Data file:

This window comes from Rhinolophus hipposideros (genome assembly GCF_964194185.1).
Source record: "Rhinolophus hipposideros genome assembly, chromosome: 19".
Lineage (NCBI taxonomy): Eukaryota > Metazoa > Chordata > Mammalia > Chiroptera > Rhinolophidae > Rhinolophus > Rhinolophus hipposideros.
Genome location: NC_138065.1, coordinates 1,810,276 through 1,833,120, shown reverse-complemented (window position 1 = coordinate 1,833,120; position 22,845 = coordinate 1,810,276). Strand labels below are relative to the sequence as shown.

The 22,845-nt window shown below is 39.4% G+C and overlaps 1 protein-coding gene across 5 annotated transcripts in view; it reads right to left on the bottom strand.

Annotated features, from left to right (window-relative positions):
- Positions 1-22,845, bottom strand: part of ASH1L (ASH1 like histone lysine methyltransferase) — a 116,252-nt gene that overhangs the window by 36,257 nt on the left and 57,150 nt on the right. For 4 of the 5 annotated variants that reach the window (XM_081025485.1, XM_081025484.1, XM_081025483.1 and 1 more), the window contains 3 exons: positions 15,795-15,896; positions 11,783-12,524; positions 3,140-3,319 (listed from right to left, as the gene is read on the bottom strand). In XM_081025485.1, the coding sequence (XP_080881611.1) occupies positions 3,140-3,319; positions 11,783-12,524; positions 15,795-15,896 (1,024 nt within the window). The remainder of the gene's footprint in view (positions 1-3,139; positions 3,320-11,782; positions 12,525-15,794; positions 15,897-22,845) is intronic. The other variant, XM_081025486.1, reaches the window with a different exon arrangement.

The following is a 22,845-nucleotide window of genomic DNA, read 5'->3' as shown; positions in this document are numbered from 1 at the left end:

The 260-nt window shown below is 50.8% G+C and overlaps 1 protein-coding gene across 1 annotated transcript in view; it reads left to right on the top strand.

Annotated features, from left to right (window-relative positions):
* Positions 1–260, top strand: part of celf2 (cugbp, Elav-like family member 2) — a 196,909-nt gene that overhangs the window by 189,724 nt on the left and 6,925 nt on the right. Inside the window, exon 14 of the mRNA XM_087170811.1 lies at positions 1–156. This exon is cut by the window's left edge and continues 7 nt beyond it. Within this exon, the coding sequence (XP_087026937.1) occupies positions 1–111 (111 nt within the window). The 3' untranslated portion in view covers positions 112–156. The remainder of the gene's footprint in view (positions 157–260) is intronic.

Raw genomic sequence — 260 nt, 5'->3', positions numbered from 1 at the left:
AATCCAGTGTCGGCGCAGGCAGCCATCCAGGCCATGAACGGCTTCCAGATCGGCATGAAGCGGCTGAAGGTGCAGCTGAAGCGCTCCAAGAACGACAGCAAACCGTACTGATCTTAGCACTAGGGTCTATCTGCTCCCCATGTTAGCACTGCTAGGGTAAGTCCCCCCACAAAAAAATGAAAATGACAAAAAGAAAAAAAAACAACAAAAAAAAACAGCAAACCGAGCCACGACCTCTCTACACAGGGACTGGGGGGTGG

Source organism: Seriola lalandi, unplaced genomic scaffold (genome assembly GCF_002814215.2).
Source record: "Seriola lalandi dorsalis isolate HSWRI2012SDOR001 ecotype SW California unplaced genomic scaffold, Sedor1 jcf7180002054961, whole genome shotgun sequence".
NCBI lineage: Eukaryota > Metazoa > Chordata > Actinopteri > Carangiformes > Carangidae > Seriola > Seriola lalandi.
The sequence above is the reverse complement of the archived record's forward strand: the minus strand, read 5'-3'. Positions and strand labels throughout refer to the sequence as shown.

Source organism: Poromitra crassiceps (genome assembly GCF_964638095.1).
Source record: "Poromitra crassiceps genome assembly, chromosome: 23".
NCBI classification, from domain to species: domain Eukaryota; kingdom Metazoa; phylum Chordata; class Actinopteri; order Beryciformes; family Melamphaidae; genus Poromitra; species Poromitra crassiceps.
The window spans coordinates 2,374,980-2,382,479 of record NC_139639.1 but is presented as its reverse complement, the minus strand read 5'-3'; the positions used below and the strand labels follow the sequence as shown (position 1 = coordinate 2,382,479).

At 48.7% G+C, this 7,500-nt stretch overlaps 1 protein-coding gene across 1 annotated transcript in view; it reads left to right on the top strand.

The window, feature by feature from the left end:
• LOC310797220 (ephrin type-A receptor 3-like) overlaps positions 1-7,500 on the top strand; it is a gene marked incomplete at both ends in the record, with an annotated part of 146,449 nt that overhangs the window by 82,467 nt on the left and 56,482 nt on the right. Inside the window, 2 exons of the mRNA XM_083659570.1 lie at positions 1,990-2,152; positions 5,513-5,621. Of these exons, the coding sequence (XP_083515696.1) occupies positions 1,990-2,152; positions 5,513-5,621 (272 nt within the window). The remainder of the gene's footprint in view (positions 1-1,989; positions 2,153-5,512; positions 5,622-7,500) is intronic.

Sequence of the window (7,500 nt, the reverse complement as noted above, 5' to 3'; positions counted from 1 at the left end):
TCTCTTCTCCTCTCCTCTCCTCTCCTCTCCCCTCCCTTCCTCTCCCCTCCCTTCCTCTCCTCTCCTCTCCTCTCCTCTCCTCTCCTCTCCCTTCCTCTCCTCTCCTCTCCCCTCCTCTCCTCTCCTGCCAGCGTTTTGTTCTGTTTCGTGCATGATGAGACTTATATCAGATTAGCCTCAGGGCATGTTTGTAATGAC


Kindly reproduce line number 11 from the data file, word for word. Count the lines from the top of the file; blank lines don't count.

* Positions 1–260, top strand: part of celf2 (cugbp, Elav-like family member 2) — a 196,909-nt gene that overhangs the window by 189,724 nt on the left and 6,925 nt on the right. Inside the window, exon 14 of the mRNA XM_087170811.1 lies at positions 1–156. This exon is cut by the window's left edge and continues 7 nt beyond it. Within this exon, the coding sequence (XP_087026937.1) occupies positions 1–111 (111 nt within the window). The 3' untranslated portion in view covers positions 112–156. The remainder of the gene's footprint in view (positions 157–260) is intronic.